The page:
Tag Archives: football

On Making Sport Less Boring

I have very little time for sport and know little about it – though a working knowledge of cricket is a useful survival mechanism in a house where the person in charge is obsessed with the game. So I have no particular argument with attempts to make cricket and football more interesting.

We learn that FIFA, the world football governing body, wants to make the goal posts higher and wider because people are becoming bored with goalless draws, especially Americans. That is, according to an apparently serious piece on R4’s Today programme.

On the same day the new boss of the England and Wales Cricket Board wants test matches to run over four days, rather than five. Again, Americans have difficulty getting their heads around matches that last five days and end in a draw.

Yes, yes, I know, the first is an April Fool. The second appears to be serious, and is on the ECB’s official website. Both seem eminently sensible to someone like me, who cannot conceive of sitting through a five-day test match and can’t see the point of watching 22 people kicking a ball around a field to no great consequence. Who cares which one is the April Fool?


On Football, And Yobbery

Apparently some Chelsea fans have been filmed racially abusing a black man on the Paris Metro. And attacking him.

This has caused shock and condemnation in the world of football. The word ‘unacceptable’ is being used. ‘Unacceptable’ is one of those verbal signifiers that means, we don’t approve of this but we don’t know what to do about it. So we’ll just say it is unacceptable. That will do.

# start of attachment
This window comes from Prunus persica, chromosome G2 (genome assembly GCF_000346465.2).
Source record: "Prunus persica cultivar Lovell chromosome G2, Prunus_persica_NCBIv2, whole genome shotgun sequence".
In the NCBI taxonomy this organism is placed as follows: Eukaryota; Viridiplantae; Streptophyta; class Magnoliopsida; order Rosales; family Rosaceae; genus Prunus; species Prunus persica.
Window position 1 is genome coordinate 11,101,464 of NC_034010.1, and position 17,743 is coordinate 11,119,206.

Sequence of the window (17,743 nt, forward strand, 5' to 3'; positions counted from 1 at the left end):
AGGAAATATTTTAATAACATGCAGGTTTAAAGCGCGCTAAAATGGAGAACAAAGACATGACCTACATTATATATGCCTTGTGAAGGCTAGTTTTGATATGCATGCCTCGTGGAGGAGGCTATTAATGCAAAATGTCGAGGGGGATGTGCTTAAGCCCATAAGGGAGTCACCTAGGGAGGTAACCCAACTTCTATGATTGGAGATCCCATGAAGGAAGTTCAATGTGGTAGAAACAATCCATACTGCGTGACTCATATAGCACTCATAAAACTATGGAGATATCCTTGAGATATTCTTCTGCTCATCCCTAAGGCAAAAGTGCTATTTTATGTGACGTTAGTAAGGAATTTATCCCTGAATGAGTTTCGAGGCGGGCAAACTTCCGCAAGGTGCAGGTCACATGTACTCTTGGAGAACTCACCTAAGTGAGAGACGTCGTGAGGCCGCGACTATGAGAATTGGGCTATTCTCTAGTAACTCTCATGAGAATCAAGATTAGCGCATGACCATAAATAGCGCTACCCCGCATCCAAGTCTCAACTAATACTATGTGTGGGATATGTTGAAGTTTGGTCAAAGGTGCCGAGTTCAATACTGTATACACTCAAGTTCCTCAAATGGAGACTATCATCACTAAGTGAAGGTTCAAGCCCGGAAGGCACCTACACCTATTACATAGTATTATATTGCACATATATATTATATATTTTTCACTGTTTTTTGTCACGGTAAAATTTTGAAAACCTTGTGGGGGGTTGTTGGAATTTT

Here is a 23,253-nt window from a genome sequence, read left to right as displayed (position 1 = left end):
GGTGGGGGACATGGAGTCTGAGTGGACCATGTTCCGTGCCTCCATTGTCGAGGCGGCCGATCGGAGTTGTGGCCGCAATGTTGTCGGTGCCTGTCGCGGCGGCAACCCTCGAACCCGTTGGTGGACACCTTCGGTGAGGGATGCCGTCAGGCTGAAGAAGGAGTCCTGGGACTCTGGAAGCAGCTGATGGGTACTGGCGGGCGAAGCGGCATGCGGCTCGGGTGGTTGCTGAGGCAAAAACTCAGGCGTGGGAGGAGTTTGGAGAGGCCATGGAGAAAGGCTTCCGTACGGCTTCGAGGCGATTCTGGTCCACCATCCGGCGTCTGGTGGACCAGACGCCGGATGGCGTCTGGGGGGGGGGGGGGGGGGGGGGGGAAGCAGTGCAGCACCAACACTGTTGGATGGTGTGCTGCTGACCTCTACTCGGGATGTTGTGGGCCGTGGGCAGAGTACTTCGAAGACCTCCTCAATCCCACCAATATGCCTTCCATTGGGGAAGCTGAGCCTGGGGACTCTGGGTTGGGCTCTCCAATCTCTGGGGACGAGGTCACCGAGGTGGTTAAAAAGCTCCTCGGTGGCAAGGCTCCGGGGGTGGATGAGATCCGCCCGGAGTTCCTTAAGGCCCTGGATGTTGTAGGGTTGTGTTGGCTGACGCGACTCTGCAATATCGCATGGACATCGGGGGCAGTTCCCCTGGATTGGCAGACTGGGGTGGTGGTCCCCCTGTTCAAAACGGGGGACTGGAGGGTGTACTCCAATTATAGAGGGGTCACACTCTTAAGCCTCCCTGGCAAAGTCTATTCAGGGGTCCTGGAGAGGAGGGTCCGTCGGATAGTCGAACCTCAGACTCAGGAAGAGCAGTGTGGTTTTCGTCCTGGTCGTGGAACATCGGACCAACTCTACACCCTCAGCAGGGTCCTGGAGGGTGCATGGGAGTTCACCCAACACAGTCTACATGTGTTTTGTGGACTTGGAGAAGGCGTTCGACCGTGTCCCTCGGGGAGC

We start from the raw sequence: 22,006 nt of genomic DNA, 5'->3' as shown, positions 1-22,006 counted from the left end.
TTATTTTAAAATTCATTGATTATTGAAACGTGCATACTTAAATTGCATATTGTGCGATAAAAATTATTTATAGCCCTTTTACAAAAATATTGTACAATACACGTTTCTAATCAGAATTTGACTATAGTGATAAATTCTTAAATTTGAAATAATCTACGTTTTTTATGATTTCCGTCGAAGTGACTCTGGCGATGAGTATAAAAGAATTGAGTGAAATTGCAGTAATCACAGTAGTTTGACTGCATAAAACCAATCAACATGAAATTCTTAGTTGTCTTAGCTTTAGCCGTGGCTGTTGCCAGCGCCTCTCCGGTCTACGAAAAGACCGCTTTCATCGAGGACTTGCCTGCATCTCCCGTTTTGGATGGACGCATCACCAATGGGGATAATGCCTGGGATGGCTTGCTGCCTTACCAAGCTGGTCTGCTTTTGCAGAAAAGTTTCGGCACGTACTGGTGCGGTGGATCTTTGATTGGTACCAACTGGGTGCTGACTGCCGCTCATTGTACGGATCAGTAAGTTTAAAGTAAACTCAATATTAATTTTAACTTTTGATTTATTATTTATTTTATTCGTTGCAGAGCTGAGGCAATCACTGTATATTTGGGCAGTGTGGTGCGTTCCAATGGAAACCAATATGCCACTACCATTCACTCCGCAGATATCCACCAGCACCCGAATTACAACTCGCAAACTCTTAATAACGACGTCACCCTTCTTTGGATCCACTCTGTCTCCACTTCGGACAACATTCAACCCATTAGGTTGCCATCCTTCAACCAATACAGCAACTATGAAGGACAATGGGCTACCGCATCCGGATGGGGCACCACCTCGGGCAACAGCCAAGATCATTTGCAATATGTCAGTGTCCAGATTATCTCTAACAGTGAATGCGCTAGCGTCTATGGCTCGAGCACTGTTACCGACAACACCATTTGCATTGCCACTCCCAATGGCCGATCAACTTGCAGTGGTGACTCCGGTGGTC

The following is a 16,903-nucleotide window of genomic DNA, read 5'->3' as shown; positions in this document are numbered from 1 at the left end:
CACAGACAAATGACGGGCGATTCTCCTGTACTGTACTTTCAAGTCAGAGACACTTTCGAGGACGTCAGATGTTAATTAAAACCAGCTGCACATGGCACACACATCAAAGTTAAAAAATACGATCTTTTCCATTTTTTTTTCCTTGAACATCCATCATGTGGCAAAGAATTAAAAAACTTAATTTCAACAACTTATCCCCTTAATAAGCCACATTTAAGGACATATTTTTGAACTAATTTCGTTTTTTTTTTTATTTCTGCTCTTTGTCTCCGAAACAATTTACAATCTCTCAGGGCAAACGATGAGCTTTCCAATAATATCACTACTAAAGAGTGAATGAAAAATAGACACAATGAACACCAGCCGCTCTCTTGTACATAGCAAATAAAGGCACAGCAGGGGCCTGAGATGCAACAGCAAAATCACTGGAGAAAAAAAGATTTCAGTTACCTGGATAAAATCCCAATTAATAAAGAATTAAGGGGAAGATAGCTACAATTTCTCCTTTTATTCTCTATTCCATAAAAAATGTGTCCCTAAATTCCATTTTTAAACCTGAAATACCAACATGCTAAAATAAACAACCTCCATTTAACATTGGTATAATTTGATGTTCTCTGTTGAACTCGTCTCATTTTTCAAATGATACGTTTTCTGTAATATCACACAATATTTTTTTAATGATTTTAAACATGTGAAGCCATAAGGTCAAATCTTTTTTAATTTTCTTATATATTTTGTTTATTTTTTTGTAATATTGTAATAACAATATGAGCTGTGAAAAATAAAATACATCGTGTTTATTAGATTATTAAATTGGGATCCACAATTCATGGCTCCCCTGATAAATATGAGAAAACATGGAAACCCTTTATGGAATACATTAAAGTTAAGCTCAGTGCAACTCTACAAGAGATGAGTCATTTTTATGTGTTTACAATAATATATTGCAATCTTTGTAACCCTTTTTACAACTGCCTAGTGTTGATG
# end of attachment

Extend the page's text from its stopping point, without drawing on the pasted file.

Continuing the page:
Most football fans are probably decent enough people. Some are not. I have been to two football matches in my life, which is two too many. One was in about 1967. Chelsea against Newcastle. Dull game, but I was astonished at the verbal abuse from fans. Someone gets hacked down by a Chelsea player. ‘He’s a good bloke, no reason to penalise him.’ Someone gets hacked down by a Newcastle player. ‘Send him off.’

The second was when I was living in Cardiff, a ‘local Derby’ with Swansea. At their stadium. We walked out of the train station, heavily escorted by police, and went through a sort of caged tunnel to the stadium. Why? Because we had come from Cardiff, and otherwise the Swansea supporters would attack us.

I cannot begin to understand why I would be moved to attack, to harm, a fellow human being because he – or she? – supported another football team. I do not get it, this brutal tribal violence.

This is normal. You have to assume that a significant proportion of football fans are violent, racist scum. The game is run by mercenaries, populated by mercenaries, played by mercenaries. People with no allegiance to the clubs they play for, or the communities that those clubs exist in.

Just money, another example of too much money corrupting. (Yes I know, the quote is about the love of money. Do not lecture me about the Bible. It as Ash Wednesday.)

As it happens, some weeks after that Cardiff/Swansea Derby, I was at Twickenham, watching England vs South Africa. Sitting next to a very pleasant South African. We talked. ‘That was a good run by your guy.’ ‘That was a good try.’ Can’t remember who won, and it doesn’t really matter.

I know which game I prefer.

Violent, racist scum. Organised yobbery, driven by obscene amounts of money. The beautiful game.

On Football

France play Germany in the World Cup tonight. Some family history… In 1966 my mother arranged to take our family holiday on the west coast of France in July. The implications sank in on my father rather late in the day.

He was reduced to sneaking off to bars to watch the games while we went to the beach. He watched the final along with a crowd of Frenchmen, all of whom were cheering on Germany. At one stage he found one who was willing to speak to him – my father is of the generation who communicated with foreigners by shouting at them in English.

Why the Germans? Ah, monsieur, but the English team went through at the expense of France earlier in the World Cup. This was, as I said, 1966. A mere two decades before, the French had good reason to cheer les Anglais, rather than les Boches. My father chose not to point this out. Perhaps the French have short memories.